Omar Torrijos National Park, above the town of El Copé, includes the easternmost part of the main cordillera of western Panama. It is contiguous with Santa Fé National Park and the Golfo de los Mosquitos Forests. The height of the main divide in the park decreases from a 1,710 m peak (unnamed on maps) near the western boundary to Cerro Peña Blanca (710 m) in the east. The park contains the upper watersheds of the Río Grande on the Pacific slope and the Belén and Coclé del Norte Rivers on the Caribbean, with the low point (80 m) on the Belén. A four-wheel-drive road reaches the park from El Copé, rising to 910 m before descending on the Caribbean slope, and a gravel road to Coclesito passes near the eastern end of the park. The road above El Copé is a popular birding destination, but the higher peaks in the west and the Caribbean lowlands have never been ornithologically surveyed.
The globally threatened Red-fronted Parrotlet, Three-wattled Bellbird and Bare-necked Umbrellabird occur, as well as the near-threatened Black Guan and Blue-and-gold Tanager. The near-threatened Resplendent Quetzal and Great Curassow almost certainly occur. The park contains 5 of 11 species (45%) of South Central American Caribbean Slope EBA, and EBA 019. Contains 21 of 54 species (39%) of the Costa Rica and Panama Highlands EBA. The park also contains many nationally threatened species. A breeding site of Orange-breasted Falcon, for which there have been only five previous records from Panama, has recently been located (A. Palleroni pers. com.).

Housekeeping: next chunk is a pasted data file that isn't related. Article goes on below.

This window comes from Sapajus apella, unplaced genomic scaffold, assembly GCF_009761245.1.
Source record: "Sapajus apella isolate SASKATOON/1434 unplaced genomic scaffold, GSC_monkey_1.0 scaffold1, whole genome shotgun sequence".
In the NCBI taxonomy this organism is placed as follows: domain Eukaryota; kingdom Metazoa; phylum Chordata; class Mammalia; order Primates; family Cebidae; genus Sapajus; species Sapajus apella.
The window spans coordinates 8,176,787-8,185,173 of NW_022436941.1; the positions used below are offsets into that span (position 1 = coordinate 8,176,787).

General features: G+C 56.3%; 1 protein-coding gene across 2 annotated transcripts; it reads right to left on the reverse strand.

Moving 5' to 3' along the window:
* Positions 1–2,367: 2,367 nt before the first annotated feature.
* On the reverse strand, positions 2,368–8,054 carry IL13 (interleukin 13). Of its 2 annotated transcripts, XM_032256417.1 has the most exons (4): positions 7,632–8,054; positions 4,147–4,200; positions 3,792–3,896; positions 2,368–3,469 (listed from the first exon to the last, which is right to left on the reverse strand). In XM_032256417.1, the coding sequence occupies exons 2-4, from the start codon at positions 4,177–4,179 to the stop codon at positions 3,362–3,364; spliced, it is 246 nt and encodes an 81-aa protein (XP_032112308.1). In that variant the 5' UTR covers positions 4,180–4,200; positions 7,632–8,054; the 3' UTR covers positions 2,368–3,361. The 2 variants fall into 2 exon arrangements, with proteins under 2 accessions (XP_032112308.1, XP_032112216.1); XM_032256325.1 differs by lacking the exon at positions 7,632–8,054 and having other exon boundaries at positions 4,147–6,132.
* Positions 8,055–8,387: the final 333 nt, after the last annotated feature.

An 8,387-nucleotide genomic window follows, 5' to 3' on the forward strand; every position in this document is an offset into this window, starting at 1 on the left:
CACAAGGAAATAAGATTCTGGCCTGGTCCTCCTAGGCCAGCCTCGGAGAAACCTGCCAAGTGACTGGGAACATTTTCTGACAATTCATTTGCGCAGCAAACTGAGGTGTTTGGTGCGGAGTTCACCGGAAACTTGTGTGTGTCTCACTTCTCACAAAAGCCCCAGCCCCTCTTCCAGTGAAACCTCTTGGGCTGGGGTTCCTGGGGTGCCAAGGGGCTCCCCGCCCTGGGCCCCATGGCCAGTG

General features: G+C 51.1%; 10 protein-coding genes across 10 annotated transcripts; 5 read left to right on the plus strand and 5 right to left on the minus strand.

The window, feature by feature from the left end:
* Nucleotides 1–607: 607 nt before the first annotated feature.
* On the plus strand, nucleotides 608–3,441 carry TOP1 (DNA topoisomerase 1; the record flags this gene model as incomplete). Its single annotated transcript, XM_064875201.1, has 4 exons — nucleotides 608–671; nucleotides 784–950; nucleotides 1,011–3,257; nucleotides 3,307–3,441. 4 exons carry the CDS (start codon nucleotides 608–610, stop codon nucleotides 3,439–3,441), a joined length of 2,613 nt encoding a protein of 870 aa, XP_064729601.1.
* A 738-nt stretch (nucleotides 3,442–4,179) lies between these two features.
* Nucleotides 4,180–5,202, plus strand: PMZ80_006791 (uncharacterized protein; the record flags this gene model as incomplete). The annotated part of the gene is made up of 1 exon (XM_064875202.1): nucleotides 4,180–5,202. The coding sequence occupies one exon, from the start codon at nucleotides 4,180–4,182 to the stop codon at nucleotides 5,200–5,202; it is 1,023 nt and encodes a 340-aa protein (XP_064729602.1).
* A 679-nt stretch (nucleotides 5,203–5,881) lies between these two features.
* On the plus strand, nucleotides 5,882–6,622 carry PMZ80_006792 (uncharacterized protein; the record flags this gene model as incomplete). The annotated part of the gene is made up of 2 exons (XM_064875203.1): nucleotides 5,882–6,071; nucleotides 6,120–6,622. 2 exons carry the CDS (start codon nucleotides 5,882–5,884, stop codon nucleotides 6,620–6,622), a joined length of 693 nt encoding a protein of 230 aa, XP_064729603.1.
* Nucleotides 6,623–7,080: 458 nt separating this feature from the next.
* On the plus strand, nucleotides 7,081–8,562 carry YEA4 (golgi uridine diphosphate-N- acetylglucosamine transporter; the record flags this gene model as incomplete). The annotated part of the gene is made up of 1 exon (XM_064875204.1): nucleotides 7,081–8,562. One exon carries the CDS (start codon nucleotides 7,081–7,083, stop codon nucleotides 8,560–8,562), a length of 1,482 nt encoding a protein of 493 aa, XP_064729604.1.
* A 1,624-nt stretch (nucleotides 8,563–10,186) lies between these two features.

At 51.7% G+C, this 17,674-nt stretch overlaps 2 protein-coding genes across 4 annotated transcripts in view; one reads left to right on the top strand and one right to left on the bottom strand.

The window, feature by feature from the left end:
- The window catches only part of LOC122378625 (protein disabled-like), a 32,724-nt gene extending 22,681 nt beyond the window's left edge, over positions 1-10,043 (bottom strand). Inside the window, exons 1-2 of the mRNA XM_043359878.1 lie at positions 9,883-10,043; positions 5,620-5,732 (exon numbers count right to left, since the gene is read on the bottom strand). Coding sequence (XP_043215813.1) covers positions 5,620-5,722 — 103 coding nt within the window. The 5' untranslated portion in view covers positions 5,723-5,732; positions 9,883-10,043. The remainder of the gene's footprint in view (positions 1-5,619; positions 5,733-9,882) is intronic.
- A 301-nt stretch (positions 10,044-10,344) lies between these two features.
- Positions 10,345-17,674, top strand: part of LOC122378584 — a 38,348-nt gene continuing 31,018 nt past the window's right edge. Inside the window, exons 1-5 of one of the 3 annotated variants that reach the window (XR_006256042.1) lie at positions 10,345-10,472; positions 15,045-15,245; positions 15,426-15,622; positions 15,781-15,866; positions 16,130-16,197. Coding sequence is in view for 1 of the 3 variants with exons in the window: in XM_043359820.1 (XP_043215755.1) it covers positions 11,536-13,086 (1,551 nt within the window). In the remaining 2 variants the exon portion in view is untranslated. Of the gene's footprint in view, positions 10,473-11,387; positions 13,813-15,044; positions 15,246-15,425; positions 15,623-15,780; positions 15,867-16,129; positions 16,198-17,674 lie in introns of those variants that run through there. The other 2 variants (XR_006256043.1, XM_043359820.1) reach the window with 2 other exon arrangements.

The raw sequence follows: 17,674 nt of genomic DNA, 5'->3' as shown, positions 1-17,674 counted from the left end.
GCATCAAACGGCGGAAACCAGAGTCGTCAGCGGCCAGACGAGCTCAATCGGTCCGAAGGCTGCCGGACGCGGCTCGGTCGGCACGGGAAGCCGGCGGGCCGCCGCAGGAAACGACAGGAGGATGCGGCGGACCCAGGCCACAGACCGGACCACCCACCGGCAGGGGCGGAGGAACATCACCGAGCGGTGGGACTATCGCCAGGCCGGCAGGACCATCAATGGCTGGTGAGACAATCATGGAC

Non-bird biodiversity: Mammals probably include Water Opossum, Central American Wooly Opossum, Silky Anteater, Northern Naked-tailed Armadillo, Geoffroy's Tamarin, Central American Spider Monkey, Panamanian Spiny Pocket Mouse, Olingo, Neotropical River Otter, Ocelot, Margay, Jaguarundi, Puma, Jaguar and Baird's Tapir. Amphibians include the frogs and toads Atelopus varius, A. zeteki, Colosthetus flotator, C. inguinalis, Dendrobates vicentei, Eleutherodactylus museosus and E. pardalis,* and the salamander Bolitoglossa schizodactyla.
Pressure/threats to key biodiversity
About 5,000 ha, or 20% of the park, has been deforested, and illegal clearing and colonization remain problems. With so few staff it is difficult for ANAM to control of hunting or clearing within the park. Given its closeness to Panama City, the park has great potential for eco-tourism. However, a four-wheel-drive vehicle is required for access.
Conservation responses/actions for key biodiversity
Omar Torrijos National Park was declared in 1986, and there are five park guards assigned to it. New vistor's facilities, including a visitor center and cabin, have recently been constructed.
Habitat and land use
The park contains mostly submontane forest, with wet evergreen lowland forest on the Caribbean slope. About 5,000 ha, or 20% of the park, has been deforested, principally in the east in the valleys of the Guabal and Bermejo Rivers, but also along the Belén and San Juan Rivers in the northwest. The surrounding area is populated primarily by latinos and devoted to cattle and subsistence agriculture.
BirdLife International (2020) Important Bird Areas factsheet: General de División Omar Torrijos Herrera National Park. Downloaded from
http://www.birdlife.org on 07/04/2020.